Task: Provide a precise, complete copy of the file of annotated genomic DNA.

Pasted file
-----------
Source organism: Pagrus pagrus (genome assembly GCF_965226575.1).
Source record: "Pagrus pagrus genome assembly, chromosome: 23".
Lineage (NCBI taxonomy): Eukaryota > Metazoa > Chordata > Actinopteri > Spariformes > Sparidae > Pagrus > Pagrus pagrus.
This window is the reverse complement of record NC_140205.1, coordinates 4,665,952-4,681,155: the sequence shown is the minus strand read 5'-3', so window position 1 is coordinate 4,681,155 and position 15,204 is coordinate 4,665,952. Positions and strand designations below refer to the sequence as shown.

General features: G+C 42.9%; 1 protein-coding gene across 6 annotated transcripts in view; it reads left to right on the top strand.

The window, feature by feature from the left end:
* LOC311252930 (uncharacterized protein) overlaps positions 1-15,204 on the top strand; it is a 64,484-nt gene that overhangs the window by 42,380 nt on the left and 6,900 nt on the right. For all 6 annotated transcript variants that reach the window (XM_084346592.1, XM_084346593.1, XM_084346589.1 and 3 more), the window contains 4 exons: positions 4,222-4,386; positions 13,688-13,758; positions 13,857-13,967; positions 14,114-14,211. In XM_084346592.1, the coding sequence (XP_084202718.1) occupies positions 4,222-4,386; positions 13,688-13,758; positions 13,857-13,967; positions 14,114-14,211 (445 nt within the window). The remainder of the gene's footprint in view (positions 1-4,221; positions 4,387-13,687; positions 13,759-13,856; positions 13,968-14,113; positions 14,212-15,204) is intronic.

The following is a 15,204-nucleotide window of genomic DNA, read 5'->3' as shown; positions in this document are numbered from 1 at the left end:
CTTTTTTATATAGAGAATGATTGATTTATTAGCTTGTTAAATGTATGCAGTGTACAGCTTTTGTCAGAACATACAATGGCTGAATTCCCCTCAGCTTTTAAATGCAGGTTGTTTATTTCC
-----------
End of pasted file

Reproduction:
Source organism: Pagrus pagrus (genome assembly GCF_965226575.1).
Source record: "Pagrus pagrus genome assembly, chromosome: 23".
Lineage (NCBI taxonomy): Eukaryota > Metazoa > Chordata > Actinopteri > Spariformes > Sparidae > Pagrus > Pagrus pagrus.
This window is the reverse complement of record NC_140205.1, coordinates 4,665,952-4,681,155: the sequence shown is the minus strand read 5'-3', so window position 1 is coordinate 4,681,155 and position 15,204 is coordinate 4,665,952. Positions and strand designations below refer to the sequence as shown.

General features: G+C 42.9%; 1 protein-coding gene across 6 annotated transcripts in view; it reads left to right on the top strand.

The window, feature by feature from the left end:
* LOC311252930 (uncharacterized protein) overlaps positions 1-15,204 on the top strand; it is a 64,484-nt gene that overhangs the window by 42,380 nt on the left and 6,900 nt on the right. For all 6 annotated transcript variants that reach the window (XM_084346592.1, XM_084346593.1, XM_084346589.1 and 3 more), the window contains 4 exons: positions 4,222-4,386; positions 13,688-13,758; positions 13,857-13,967; positions 14,114-14,211. In XM_084346592.1, the coding sequence (XP_084202718.1) occupies positions 4,222-4,386; positions 13,688-13,758; positions 13,857-13,967; positions 14,114-14,211 (445 nt within the window). The remainder of the gene's footprint in view (positions 1-4,221; positions 4,387-13,687; positions 13,759-13,856; positions 13,968-14,113; positions 14,212-15,204) is intronic.

The following is a 15,204-nucleotide window of genomic DNA, read 5'->3' as shown; positions in this document are numbered from 1 at the left end:
CTTTTTTATATAGAGAATGATTGATTTATTAGCTTGTTAAATGTATGCAGTGTACAGCTTTTGTCAGAACATACAATGGCTGAATTCCCCTCAGCTTTTAAATGCAGGTTGTTTATTTCC